Corporate America--the brand--may well be grappling for years to come with the damage it suffered as a result of the transgressions that came to a head in 2002. The challenge business now faces is restoring public trust, overcoming the negative associations that have become linked with the brand.
Enron, Arthur Andersen, Tyco, and Worldcom were among those that cemented the characteristic of greed that has become firmly associated with the corporate America brand promise.
But many other corporations have compounded the damage by ably demonstrating its other representations. One of the more notable is that of questionable--if not illegal--business practices, manifested by vastly overstated (and now being restated) earnings and heavy use of stock options to wildly inflate CEO salaries.
Here's the rub, though. The public's expectations of the Corporate America brand probably weren't too high to begin with.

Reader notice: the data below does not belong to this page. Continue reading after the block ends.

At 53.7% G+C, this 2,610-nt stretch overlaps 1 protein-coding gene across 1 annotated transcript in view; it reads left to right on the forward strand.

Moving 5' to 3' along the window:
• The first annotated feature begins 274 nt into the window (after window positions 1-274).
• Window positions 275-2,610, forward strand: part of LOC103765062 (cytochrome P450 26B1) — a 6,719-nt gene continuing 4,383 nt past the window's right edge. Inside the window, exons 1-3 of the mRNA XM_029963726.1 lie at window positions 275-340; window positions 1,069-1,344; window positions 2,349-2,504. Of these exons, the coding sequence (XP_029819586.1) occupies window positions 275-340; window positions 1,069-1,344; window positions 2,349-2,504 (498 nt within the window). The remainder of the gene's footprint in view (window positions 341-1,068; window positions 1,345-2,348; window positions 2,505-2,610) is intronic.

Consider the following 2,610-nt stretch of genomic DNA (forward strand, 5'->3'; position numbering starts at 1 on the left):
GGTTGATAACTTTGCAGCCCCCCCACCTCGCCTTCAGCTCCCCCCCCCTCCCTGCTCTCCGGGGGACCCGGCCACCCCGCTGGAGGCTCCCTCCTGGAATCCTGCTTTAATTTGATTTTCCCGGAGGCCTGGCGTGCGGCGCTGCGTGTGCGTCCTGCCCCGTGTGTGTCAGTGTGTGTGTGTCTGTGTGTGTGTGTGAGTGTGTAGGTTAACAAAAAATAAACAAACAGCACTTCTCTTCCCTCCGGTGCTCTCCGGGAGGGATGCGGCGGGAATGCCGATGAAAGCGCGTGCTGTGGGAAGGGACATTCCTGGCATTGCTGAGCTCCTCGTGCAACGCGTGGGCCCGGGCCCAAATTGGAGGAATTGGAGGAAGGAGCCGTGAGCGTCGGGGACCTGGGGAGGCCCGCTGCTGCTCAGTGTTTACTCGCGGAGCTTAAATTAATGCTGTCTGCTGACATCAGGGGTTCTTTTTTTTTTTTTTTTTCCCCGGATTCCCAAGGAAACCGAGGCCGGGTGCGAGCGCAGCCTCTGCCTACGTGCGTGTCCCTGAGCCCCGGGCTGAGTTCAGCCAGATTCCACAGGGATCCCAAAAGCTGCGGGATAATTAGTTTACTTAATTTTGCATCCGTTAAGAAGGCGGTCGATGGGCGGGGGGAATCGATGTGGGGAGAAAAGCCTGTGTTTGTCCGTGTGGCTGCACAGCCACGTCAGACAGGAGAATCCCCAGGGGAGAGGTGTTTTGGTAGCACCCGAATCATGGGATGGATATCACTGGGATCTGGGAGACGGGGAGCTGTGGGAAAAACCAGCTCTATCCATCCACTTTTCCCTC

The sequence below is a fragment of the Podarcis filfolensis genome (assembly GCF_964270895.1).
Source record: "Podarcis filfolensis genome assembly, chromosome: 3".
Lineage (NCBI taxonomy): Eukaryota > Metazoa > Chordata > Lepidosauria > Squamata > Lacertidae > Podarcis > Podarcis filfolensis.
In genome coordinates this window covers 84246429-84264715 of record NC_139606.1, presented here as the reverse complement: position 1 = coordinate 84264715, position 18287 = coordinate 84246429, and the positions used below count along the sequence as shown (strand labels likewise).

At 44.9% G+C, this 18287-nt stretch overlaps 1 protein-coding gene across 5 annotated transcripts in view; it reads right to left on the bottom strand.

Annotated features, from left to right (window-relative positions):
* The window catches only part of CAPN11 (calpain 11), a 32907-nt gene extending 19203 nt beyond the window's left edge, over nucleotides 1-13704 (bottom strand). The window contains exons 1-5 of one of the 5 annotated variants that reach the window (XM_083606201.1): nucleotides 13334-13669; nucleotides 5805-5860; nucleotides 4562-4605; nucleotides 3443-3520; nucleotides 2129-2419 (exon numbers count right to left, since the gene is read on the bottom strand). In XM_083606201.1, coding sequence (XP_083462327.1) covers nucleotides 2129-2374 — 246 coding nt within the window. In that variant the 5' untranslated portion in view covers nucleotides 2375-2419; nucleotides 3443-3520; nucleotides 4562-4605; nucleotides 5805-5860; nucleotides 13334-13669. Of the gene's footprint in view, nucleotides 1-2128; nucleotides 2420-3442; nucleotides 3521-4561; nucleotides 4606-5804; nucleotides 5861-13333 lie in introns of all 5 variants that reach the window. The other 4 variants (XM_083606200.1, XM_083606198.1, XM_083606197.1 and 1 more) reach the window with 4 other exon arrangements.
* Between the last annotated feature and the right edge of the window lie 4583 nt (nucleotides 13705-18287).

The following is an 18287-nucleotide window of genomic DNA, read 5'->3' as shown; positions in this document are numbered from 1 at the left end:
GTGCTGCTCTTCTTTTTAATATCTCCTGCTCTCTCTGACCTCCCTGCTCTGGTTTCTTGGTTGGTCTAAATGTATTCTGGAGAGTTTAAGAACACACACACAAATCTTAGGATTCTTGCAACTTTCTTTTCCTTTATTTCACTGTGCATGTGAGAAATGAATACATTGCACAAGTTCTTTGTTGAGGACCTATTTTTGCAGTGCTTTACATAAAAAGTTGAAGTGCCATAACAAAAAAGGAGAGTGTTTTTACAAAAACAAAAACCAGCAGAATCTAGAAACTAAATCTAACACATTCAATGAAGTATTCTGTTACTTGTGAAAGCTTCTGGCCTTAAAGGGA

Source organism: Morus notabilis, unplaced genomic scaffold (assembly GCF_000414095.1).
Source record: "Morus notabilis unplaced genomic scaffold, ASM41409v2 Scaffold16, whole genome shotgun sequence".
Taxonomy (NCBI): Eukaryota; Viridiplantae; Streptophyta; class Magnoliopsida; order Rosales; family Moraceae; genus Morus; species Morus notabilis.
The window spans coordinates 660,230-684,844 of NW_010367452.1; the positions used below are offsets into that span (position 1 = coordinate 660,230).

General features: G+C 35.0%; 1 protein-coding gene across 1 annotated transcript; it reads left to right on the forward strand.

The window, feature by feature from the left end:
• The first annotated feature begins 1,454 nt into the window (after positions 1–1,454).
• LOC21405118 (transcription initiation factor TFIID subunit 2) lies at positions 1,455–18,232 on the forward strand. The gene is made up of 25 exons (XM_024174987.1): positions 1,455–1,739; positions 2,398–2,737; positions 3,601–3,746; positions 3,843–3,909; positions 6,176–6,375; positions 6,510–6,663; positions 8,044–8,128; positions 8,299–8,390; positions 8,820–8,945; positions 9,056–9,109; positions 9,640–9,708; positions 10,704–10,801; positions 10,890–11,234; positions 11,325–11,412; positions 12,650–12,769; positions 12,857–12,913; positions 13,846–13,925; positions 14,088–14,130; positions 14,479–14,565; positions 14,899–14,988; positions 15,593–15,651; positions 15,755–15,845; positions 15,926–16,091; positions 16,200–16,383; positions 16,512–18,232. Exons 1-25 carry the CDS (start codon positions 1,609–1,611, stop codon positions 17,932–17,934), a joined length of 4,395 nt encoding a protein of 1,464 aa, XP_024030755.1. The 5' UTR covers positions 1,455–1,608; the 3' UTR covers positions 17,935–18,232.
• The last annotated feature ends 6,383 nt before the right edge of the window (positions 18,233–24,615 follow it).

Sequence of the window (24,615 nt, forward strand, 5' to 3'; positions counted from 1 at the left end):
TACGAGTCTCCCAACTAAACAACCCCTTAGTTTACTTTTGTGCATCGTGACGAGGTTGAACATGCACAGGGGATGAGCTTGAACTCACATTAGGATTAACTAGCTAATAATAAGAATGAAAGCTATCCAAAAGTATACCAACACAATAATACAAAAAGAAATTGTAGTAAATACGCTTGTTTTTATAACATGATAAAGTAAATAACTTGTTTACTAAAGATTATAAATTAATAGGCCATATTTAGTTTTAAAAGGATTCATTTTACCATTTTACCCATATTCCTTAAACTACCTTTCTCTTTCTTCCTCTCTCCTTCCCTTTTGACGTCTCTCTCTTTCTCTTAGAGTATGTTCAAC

A mid-2002 Gallup poll had only 20% of Americans expressing confidence in big business. But that figure was not that much higher at 28% a year earlier, before the scandals erupted.
Interestingly, it has been government leaders--not business leaders--who have called for reforms, making a show of carting of executive “criminals” in handcuffs to the pokey in a bid restore the public's trust in our economic system.
In fact, the task of restoring trust in Corporate America and the companies that comprise it should fall to business leaders, not government leaders. And while the process is not unlike that of rebuilding a product or service brand, it is substantially more onerous, time-consuming and, when all's said and done, elusive.
Yet, the more it's done individually, the better the odds that the bad apples will be considered the exception to the rule.